Spanish flu

Spanish flu

The 1918 flu pandemic (commonly referred to as the Spanish flu) was an influenza pandemic that spread to nearly every part of the world. It was caused by an unusually severe and deadly Influenza A virus strain of subtype H1N1. Historical and epidemiologic data are inadequate to identify the geographic origin of the virus. [ [ 1918 Influenza Pandemic | CDC EID] ] Many of its victims were healthy young adults, in contrast to most influenza outbreaks which predominantly affect juvenile, elderly, or otherwise weakened patients.The Spanish flu lasted from March 1918 to June 1920, spreading even to the Arctic and remote Pacific islands. It is estimated that over 50 million people were killed worldwide, [ [ NCBI. PubMed. Johnson NP, Mueller J. "Updating the accounts: global mortality of the 1918-1920 "Spanish" influenza pandemic." (2002)] ] even more than the number killed in World War I. [cite book
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] This extraordinary death toll resulted from the extremely high illness rate of up to 50% and the extreme severity of the symptoms, suspected to be caused by cytokine storms.

The disease was first observed at Fort Riley, Kansas, United States, on March 4, 1918, [ [ Avian Bird Flu. "1918 Flu (Spanish flu epidemic)"] ] and Queens, New York, on March 11, 1918. In August 1918, a more virulent strain appeared simultaneously in Brest, France, in Freetown, Sierra Leone, and in the U.S. at Boston, Massachusetts. The Allies of World War I came to call it the Spanish flu, primarily because the pandemic received greater press attention after it moved from France to Spain in November 1918. Spain was not involved in the war and had not imposed wartime censorship. [ [ Channel 4 - News - Spanish flu facts] ] [See: unverifiable|date=November 2007 ]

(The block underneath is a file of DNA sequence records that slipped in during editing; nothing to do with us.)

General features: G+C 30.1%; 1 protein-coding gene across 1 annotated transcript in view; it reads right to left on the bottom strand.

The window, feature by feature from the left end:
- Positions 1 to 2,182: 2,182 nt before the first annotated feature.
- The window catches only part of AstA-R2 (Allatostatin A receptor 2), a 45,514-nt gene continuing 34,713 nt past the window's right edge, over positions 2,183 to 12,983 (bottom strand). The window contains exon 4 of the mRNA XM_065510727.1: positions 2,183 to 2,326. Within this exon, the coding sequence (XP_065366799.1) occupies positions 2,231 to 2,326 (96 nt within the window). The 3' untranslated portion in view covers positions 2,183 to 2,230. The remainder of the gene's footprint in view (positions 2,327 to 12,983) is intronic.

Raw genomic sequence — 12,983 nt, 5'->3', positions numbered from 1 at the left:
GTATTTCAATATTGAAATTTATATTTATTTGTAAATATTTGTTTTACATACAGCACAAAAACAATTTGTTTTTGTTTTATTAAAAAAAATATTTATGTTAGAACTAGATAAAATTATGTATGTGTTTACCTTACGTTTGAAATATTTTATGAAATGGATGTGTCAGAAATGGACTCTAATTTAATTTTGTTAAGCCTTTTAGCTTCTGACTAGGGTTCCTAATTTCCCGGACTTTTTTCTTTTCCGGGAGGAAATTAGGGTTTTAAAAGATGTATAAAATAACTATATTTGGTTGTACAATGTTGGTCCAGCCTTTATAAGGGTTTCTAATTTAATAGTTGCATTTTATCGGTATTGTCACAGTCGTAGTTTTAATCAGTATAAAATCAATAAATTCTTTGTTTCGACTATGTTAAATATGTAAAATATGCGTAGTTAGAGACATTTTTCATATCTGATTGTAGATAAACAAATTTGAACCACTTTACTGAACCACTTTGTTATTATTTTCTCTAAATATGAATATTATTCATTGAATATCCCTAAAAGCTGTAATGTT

Scientists have used tissue samples from frozen victims to reproduce the virus for study. Given the strain's extreme virulence there has been controversy regarding the wisdom of such research. Among the conclusions of this research is that the virus kills via a cytokine storm, which explains its unusually severe nature and the unusual age profile of its victims (the virus caused an overreaction of the body's immune system—the strong immune systems of young adults ravaged the body, while the weaker immune systems of children and middle-aged adults caused fewer deaths).